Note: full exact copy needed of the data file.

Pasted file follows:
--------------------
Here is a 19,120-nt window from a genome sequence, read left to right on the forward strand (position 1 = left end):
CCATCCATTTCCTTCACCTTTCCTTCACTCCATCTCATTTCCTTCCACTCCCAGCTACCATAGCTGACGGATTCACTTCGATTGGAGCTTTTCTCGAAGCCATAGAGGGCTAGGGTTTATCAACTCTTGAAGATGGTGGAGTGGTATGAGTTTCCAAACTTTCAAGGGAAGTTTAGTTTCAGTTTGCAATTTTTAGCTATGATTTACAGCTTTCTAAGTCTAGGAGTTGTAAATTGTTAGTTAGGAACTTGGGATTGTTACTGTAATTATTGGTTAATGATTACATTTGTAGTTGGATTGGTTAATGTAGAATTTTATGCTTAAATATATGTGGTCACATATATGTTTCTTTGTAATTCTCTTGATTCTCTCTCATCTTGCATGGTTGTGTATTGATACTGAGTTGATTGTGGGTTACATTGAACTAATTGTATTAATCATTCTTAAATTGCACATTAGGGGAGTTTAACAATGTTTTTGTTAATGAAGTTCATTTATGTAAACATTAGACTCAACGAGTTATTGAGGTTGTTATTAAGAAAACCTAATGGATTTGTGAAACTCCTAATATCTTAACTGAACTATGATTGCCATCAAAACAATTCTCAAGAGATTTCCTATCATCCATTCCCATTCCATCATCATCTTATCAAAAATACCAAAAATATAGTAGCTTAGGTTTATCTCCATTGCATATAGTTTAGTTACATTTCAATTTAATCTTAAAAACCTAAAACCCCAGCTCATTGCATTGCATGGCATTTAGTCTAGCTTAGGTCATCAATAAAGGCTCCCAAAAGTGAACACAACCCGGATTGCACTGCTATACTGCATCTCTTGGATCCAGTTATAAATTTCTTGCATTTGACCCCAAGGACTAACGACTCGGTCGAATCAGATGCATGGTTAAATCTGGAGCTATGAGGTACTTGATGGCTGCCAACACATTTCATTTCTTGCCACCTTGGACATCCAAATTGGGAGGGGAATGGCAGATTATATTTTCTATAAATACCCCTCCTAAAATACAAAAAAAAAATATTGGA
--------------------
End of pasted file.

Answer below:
Here is a 19,120-nt window from a genome sequence, read left to right on the forward strand (position 1 = left end):
CCATCCATTTCCTTCACCTTTCCTTCACTCCATCTCATTTCCTTCCACTCCCAGCTACCATAGCTGACGGATTCACTTCGATTGGAGCTTTTCTCGAAGCCATAGAGGGCTAGGGTTTATCAACTCTTGAAGATGGTGGAGTGGTATGAGTTTCCAAACTTTCAAGGGAAGTTTAGTTTCAGTTTGCAATTTTTAGCTATGATTTACAGCTTTCTAAGTCTAGGAGTTGTAAATTGTTAGTTAGGAACTTGGGATTGTTACTGTAATTATTGGTTAATGATTACATTTGTAGTTGGATTGGTTAATGTAGAATTTTATGCTTAAATATATGTGGTCACATATATGTTTCTTTGTAATTCTCTTGATTCTCTCTCATCTTGCATGGTTGTGTATTGATACTGAGTTGATTGTGGGTTACATTGAACTAATTGTATTAATCATTCTTAAATTGCACATTAGGGGAGTTTAACAATGTTTTTGTTAATGAAGTTCATTTATGTAAACATTAGACTCAACGAGTTATTGAGGTTGTTATTAAGAAAACCTAATGGATTTGTGAAACTCCTAATATCTTAACTGAACTATGATTGCCATCAAAACAATTCTCAAGAGATTTCCTATCATCCATTCCCATTCCATCATCATCTTATCAAAAATACCAAAAATATAGTAGCTTAGGTTTATCTCCATTGCATATAGTTTAGTTACATTTCAATTTAATCTTAAAAACCTAAAACCCCAGCTCATTGCATTGCATGGCATTTAGTCTAGCTTAGGTCATCAATAAAGGCTCCCAAAAGTGAACACAACCCGGATTGCACTGCTATACTGCATCTCTTGGATCCAGTTATAAATTTCTTGCATTTGACCCCAAGGACTAACGACTCGGTCGAATCAGATGCATGGTTAAATCTGGAGCTATGAGGTACTTGATGGCTGCCAACACATTTCATTTCTTGCCACCTTGGACATCCAAATTGGGAGGGGAATGGCAGATTATATTTTCTATAAATACCCCTCCTAAAATACAAAAAAAAAATATTGGA